The Toronto experience: when food is about relationships and no more about commodities

Isabelle Lacourt, 2015

When you understand that food is about relationships, not commodities, then the old dogma about « if you can’t measure it, you can’t manage it” loses some sheen. (Wayne Roberts). The main lever of Toronto Food Policy is the Toronto Food Policy Council (TFPC), a committee embedded in the Board of Health. Over the years, it has been building a Food Strategy based on the following philosophy « food cuts across the silos of government activity and therefore has the power to address multiple problems at once ». TFPC is not in charge of the implementation of policy but rather is asked to create a culture of change within government and support the capacity of local initiatives. It remains « behind the scenes », for instance performing surveys and mapping, to measure progress and identify new frontiers of action and overview food challenges and achievements. Among lessons learnt from TFPC experience and from « the convening power of food » : It has been instrumental in working with communities, policymakers, and city councillors to identify opportunities where policy change is needed and to provide advice. […] The TFPC must also continue to balance its deliberations on a broad and growing range of potential food system issues with the strategic identification of specific opportunities for action. Public food procurement is certainly a new horizon for the TFPC. Indeed the city has not put the same determination in developing ambitious targets for Public Procurement as it has done within the Foodshare project. It still has to exploit the potential of such lever to transform grassroots and communities-oriented programs into larger scale food systems, thus maintaining similar objectives and values such as providing healthy food and food education to all citizens” (C.L. Mah and L. Baker in « Citizen engagement in Health Casebook »).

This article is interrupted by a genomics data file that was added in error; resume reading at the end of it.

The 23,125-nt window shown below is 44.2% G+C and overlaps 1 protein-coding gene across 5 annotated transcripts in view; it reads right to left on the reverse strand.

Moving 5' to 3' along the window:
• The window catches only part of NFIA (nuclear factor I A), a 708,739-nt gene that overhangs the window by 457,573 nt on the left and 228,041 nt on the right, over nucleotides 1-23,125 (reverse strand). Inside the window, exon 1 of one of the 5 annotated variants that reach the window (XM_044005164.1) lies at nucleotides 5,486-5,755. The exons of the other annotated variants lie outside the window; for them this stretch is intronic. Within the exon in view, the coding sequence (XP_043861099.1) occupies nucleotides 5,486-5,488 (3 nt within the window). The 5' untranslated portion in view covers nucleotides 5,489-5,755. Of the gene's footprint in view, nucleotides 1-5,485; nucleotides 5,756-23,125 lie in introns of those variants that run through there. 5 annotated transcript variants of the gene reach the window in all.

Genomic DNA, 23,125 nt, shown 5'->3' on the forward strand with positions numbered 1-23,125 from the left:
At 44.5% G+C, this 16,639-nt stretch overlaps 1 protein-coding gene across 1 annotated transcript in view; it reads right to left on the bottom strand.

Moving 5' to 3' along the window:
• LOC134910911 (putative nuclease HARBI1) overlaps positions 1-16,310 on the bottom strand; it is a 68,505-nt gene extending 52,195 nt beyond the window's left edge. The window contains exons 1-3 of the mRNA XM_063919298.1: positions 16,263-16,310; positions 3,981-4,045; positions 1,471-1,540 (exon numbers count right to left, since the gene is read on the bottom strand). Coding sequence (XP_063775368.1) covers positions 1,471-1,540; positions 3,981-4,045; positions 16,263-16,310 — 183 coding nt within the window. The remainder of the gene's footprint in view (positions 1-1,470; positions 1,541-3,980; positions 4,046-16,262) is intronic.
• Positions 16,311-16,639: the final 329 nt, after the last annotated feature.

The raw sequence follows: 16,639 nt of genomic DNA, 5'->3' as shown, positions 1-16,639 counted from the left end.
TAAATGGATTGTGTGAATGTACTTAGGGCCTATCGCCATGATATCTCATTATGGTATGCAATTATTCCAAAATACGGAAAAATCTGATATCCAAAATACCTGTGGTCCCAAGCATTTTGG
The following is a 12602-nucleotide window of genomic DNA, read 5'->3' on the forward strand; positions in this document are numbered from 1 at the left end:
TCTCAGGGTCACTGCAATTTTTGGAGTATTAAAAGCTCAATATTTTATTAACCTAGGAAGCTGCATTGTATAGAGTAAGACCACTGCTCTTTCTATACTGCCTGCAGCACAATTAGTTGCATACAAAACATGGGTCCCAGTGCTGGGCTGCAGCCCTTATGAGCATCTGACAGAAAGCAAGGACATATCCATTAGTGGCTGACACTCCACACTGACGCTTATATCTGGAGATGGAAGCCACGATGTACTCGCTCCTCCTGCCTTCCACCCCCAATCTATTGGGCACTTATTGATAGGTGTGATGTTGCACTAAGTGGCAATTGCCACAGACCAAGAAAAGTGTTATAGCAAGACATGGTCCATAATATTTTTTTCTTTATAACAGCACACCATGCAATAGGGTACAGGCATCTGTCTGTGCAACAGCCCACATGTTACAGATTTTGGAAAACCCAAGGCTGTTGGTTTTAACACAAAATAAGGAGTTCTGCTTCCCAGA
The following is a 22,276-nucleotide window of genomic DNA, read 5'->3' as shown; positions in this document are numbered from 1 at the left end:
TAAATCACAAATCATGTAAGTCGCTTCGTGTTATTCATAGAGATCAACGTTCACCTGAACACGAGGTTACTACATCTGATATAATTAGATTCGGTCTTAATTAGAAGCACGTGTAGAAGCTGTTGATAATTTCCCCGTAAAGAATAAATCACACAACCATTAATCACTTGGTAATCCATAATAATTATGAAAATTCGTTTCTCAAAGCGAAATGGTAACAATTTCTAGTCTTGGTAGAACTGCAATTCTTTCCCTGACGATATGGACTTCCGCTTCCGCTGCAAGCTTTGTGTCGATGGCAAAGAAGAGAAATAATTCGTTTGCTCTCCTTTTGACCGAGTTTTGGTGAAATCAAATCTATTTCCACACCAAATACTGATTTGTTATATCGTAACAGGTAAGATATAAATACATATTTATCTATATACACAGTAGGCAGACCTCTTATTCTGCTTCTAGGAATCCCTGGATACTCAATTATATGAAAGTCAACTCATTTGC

Para descargar: fiche_toronto.pdf (170 KiB)

A modern metropolis located in an agricultural province

Toronto, located in Southern Ontario on the northwestern shore of Lake Ontario, is the most populous city in Canada. This commercial capital is placed among the Global Leaders in the Global Financial Centres Index. Leading economic sectors in the city include finance, business services, telecommunications, aerospace, transportation, media, arts, publishing, software production, medical research, education, tourism, and engineering. Toronto also was the first Canadian city to get a food policy council, designed to improve food security as a basic need.

It is consistently rated as one of the world’s most livable cities by the Economist Intelligence Unit and the Mercer Quality of Living Survey. It is at the heart of the Greater Toronto Area and of the densely populated region in Southern Ontario known as the Golden Horseshoe. Since 1954, it occasionally expanded its borders through amalgamation with surrounding municipalities, most recently occurring in 1998. In 2011 it had 2.6 million residents, whereas the metropolitan area (CMA) had a population of 5.583.064 and the Greater Toronto Area (GTA) had a population of 6.054.191. Its cosmopolitan and international population reflects its role as an important destination for immigrants to Canada. Toronto is one of the world’s most diverse cities by percentage of non-native-born residents, with about 49% of the population born outside Canada.